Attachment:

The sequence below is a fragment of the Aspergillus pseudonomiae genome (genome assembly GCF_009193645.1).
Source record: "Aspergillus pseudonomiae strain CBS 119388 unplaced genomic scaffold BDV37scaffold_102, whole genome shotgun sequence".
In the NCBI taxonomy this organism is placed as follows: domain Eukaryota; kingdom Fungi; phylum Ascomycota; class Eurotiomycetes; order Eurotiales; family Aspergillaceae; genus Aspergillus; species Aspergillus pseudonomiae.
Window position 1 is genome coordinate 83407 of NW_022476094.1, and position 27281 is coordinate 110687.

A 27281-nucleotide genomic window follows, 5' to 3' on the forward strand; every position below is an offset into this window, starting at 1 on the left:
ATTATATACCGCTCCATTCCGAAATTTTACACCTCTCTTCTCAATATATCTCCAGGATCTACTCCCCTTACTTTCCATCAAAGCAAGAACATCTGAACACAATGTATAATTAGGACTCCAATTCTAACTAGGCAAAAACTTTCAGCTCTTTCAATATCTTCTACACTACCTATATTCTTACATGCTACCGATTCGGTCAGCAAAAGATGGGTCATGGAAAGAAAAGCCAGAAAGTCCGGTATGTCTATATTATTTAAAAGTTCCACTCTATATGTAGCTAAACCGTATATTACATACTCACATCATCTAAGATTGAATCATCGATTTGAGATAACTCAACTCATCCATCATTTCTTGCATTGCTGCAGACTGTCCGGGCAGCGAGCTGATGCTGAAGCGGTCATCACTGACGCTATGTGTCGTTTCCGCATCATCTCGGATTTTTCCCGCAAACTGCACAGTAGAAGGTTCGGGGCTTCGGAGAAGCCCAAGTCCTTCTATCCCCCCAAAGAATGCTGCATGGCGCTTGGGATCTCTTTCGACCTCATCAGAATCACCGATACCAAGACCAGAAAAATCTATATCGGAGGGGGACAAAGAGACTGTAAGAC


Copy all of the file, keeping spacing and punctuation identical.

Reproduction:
The sequence below is a fragment of the Aspergillus pseudonomiae genome (genome assembly GCF_009193645.1).
Source record: "Aspergillus pseudonomiae strain CBS 119388 unplaced genomic scaffold BDV37scaffold_102, whole genome shotgun sequence".
In the NCBI taxonomy this organism is placed as follows: domain Eukaryota; kingdom Fungi; phylum Ascomycota; class Eurotiomycetes; order Eurotiales; family Aspergillaceae; genus Aspergillus; species Aspergillus pseudonomiae.
Window position 1 is genome coordinate 83407 of NW_022476094.1, and position 27281 is coordinate 110687.

A 27281-nucleotide genomic window follows, 5' to 3' on the forward strand; every position below is an offset into this window, starting at 1 on the left:
ATTATATACCGCTCCATTCCGAAATTTTACACCTCTCTTCTCAATATATCTCCAGGATCTACTCCCCTTACTTTCCATCAAAGCAAGAACATCTGAACACAATGTATAATTAGGACTCCAATTCTAACTAGGCAAAAACTTTCAGCTCTTTCAATATCTTCTACACTACCTATATTCTTACATGCTACCGATTCGGTCAGCAAAAGATGGGTCATGGAAAGAAAAGCCAGAAAGTCCGGTATGTCTATATTATTTAAAAGTTCCACTCTATATGTAGCTAAACCGTATATTACATACTCACATCATCTAAGATTGAATCATCGATTTGAGATAACTCAACTCATCCATCATTTCTTGCATTGCTGCAGACTGTCCGGGCAGCGAGCTGATGCTGAAGCGGTCATCACTGACGCTATGTGTCGTTTCCGCATCATCTCGGATTTTTCCCGCAAACTGCACAGTAGAAGGTTCGGGGCTTCGGAGAAGCCCAAGTCCTTCTATCCCCCCAAAGAATGCTGCATGGCGCTTGGGATCTCTTTCGACCTCATCAGAATCACCGATACCAAGACCAGAAAAATCTATATCGGAGGGGGACAAAGAGACTGTAAGAC